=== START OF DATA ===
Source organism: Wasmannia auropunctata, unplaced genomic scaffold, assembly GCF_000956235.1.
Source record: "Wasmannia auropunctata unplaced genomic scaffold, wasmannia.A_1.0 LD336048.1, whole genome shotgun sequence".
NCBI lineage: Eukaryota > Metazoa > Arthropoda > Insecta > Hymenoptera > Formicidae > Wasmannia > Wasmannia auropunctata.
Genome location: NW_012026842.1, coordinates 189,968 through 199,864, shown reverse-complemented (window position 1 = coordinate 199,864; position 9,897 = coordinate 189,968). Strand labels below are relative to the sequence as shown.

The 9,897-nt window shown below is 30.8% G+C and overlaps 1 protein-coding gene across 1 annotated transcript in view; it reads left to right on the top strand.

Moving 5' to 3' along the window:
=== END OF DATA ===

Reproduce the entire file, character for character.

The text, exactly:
Source organism: Wasmannia auropunctata, unplaced genomic scaffold, assembly GCF_000956235.1.
Source record: "Wasmannia auropunctata unplaced genomic scaffold, wasmannia.A_1.0 LD336048.1, whole genome shotgun sequence".
NCBI lineage: Eukaryota > Metazoa > Arthropoda > Insecta > Hymenoptera > Formicidae > Wasmannia > Wasmannia auropunctata.
Genome location: NW_012026842.1, coordinates 189,968 through 199,864, shown reverse-complemented (window position 1 = coordinate 199,864; position 9,897 = coordinate 189,968). Strand labels below are relative to the sequence as shown.

The 9,897-nt window shown below is 30.8% G+C and overlaps 1 protein-coding gene across 1 annotated transcript in view; it reads left to right on the top strand.

Moving 5' to 3' along the window: